Lars Björk, a 40-year-old freelance journalist and photographer, told AFP:
“I was staying with friends in (the town of) El Ayoun on Monday night when I heard shouts in the adjacent street. I saw a dozen teenagers carrying little flags representing the Polisario Front. I took a few photographs and I left.”
According to Björk, who was working for Swedish news agency Tidningarnas
Telegrambyrå, a plain-clothes policeman then stopped him but let him go.
“As the demonstration was continuing and the atmosphere was becoming tense, I became fearful and ran off. Policemen in a car ordered me to follow them to the station,” he said.
Björk, who arrived in the Western Saharan town of Dakhla on February 6th from Mauritania for his third visit to the territory, said he was questioned by police for several hours that day and all the next. He refused to sign a police statement saying that he had incited the young people to protest.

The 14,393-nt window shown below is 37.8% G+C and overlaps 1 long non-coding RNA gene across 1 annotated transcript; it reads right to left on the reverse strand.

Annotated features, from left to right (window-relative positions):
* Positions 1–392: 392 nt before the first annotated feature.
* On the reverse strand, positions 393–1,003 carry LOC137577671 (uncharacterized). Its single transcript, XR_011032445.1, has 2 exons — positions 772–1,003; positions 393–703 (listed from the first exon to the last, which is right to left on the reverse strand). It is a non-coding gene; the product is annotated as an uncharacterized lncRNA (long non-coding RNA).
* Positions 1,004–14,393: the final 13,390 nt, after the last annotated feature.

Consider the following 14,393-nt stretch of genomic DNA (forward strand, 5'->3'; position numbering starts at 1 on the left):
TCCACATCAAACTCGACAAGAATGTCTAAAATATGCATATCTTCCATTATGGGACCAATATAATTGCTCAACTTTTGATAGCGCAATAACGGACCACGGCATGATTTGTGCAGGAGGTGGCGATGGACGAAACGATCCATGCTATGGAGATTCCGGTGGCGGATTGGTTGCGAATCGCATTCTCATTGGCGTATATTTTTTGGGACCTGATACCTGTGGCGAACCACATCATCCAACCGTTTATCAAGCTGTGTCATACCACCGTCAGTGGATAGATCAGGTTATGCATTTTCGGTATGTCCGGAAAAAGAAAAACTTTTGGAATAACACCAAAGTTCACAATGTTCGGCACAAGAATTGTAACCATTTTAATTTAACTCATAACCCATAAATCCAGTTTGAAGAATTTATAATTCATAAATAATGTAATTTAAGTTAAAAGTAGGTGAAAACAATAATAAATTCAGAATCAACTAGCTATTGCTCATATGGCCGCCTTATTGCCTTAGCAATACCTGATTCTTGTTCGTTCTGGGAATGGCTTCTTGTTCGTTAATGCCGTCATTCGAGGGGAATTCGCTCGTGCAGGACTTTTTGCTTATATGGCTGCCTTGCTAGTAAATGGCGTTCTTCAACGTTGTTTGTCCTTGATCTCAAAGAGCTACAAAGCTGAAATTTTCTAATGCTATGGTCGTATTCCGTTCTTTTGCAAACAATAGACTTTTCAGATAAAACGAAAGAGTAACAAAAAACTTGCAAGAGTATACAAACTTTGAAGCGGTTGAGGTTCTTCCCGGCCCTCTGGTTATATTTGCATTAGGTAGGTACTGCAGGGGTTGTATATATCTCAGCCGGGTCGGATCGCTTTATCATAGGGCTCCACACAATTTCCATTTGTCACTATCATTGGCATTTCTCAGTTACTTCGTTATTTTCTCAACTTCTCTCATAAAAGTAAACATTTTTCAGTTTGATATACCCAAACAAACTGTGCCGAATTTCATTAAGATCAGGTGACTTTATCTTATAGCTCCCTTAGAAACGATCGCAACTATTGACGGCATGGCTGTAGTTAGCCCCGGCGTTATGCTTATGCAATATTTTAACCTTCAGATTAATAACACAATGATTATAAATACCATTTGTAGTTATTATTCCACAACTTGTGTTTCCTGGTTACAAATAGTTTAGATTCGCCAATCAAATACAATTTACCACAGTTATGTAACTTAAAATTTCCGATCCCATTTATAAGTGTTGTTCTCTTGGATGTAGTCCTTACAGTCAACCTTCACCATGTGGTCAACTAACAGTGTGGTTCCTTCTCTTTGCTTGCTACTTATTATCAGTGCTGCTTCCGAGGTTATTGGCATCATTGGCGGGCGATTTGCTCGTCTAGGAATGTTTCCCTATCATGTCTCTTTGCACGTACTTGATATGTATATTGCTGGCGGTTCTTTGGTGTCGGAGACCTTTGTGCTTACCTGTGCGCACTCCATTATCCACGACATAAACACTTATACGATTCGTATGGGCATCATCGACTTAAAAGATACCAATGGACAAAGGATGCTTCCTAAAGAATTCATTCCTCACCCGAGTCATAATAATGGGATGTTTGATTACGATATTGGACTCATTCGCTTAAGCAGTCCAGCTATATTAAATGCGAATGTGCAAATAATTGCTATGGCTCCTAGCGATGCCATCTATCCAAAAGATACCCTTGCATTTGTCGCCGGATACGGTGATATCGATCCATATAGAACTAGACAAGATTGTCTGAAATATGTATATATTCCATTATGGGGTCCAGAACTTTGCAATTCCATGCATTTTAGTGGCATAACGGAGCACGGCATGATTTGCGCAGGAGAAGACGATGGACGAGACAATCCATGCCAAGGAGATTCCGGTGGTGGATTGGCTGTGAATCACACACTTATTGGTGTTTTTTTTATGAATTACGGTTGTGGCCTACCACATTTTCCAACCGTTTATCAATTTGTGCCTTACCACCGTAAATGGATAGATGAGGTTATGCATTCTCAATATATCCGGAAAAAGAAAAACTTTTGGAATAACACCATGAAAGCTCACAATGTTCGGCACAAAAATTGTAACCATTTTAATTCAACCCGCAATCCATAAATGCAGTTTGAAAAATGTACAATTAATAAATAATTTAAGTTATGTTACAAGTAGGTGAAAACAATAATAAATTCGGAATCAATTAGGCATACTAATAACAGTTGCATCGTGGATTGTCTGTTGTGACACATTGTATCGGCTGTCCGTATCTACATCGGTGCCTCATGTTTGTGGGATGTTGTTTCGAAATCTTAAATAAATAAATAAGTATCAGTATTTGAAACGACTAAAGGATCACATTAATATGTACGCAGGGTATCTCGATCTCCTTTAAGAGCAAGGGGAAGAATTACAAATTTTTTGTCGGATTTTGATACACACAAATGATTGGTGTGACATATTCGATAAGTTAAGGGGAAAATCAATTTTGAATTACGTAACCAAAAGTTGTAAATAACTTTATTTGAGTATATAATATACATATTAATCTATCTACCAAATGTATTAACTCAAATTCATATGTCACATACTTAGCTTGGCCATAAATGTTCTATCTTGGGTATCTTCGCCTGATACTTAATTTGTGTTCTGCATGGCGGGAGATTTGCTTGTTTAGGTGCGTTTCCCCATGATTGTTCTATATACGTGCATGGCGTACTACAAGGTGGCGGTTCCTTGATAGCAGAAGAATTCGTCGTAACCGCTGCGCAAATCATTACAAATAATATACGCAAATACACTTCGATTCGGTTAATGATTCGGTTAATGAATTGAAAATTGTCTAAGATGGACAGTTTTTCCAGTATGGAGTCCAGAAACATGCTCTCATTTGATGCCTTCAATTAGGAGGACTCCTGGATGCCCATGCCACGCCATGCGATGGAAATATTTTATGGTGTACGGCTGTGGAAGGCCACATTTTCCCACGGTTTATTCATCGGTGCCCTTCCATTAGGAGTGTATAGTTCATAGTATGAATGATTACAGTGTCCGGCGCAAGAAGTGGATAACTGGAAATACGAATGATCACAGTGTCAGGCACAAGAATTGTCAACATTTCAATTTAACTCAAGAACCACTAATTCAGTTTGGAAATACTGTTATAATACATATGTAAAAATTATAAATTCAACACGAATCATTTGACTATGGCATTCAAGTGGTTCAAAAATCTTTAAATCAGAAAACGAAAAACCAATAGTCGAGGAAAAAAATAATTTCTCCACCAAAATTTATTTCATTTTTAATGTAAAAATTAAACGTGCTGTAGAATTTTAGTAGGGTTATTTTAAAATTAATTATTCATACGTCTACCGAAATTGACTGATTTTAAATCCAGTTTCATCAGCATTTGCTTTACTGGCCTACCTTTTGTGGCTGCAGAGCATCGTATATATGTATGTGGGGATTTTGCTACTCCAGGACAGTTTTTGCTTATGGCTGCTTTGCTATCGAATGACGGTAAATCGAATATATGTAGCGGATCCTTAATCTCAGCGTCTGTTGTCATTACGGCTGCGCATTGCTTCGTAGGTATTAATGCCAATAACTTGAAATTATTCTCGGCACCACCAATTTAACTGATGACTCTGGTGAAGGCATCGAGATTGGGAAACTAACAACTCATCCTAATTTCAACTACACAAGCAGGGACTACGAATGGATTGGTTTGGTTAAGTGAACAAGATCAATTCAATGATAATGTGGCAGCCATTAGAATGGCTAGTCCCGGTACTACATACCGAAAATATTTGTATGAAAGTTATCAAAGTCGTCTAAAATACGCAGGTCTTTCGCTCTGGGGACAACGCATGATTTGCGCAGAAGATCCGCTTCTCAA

That evening, the police gave him back his passport but kept his camera, he said, and then ordered him to take a bus to Agadir, in southern Morocco, where he arrived Wednesday morning.
A senior government official, who wanted to remain anonymous, said: “The Swede had provoked the Moroccan authorities by entering Morocco, via Dakhla before going to El Ayoun, without making himself known.”
“Morocco allows journalists to work here on condition that they are accredited, which is something the Swede did not consider useful to do,” he added.
El Ayoun police have issued a statement saying they have launched judicial proceedings against the Swedish journalist, accusing him of being “the instigator of an unlawful assembly in a public area in connivance with certain individuals”.
In Morocco, demonstrations must have official prior approval.
The Polisario Front is a movement working for the independence of Western Sahara, an old Spanish colony that was annexed by Morocco in 1975. It has the support of Algeria.